'[...] the fact that the moral vision apparent in Rohmer’s output should ever have been expressed is a product of the very factors it denies. Moreover if it is expressed with such intensity and coherence, this too is related to the moral climate subtended by that same postwar affluence. The consumer ethic, with its emphasis on planned obsolescence and instant gratification, with its progressive “liberalization” of long-established laws related to sexual and social codes, with its concentration on purely materialistic goals, must inevitably have seemed intolerable to any such Catholic with Jansenist leanings. It must have presented itself as a symptom of the moral decline of the notion, and of the whole Western world―a decline, also, of the sphere of influence of those same conservative Catholics, as the morale of self-discipline and delayed gratification to which they adhered became marginalized. No longer corresponding to the economic imperatives of the age, it could seem irrelevant, ridiculous, or even incomprehensible to the generation of the sixties and seventies.'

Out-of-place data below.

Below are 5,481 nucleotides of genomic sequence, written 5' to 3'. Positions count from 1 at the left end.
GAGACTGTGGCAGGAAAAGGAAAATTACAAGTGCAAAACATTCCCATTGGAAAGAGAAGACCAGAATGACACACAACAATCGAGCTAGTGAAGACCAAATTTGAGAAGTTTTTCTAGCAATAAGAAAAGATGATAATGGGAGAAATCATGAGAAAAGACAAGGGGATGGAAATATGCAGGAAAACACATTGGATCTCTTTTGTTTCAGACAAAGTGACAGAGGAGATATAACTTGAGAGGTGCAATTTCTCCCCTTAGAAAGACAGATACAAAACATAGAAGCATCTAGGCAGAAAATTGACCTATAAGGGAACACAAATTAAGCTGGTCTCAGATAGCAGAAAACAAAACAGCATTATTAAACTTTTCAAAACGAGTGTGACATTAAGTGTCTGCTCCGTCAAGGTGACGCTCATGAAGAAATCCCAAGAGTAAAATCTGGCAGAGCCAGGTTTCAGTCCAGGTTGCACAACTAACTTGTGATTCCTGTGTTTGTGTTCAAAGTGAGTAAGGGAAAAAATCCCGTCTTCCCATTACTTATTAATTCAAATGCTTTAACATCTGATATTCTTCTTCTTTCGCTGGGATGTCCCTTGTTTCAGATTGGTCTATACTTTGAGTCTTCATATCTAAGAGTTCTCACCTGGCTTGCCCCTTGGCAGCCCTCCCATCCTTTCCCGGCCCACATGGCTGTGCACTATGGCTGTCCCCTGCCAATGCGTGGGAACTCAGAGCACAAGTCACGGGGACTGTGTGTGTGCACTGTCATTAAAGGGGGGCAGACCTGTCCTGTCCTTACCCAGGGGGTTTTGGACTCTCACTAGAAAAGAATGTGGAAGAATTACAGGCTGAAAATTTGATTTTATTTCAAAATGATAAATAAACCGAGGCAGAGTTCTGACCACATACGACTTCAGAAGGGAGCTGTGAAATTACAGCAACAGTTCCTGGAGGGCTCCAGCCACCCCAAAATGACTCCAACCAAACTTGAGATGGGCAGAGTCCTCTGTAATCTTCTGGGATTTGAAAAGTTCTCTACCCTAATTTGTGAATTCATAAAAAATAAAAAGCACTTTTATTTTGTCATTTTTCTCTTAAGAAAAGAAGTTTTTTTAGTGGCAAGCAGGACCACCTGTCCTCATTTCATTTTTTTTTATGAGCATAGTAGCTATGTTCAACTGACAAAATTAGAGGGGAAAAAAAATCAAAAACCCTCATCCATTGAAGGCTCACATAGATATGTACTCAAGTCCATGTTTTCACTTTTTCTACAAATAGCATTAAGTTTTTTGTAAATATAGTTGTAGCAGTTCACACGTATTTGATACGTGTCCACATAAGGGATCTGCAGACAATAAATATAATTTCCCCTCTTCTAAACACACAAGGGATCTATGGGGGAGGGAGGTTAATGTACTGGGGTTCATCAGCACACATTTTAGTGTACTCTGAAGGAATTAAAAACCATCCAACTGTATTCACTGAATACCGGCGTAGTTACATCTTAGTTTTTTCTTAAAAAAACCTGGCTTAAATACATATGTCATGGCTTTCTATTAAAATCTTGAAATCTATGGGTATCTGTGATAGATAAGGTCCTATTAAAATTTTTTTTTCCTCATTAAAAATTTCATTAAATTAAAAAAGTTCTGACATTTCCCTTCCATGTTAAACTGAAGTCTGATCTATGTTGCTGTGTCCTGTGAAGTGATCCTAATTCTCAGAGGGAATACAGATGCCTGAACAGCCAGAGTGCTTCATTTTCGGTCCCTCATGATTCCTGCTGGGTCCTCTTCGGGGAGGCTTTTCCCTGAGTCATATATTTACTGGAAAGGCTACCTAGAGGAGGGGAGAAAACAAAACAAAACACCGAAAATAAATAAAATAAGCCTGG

C. G. Crisp, Eric Rohmer: Realist and Moralist, publisher: Indiana University Press

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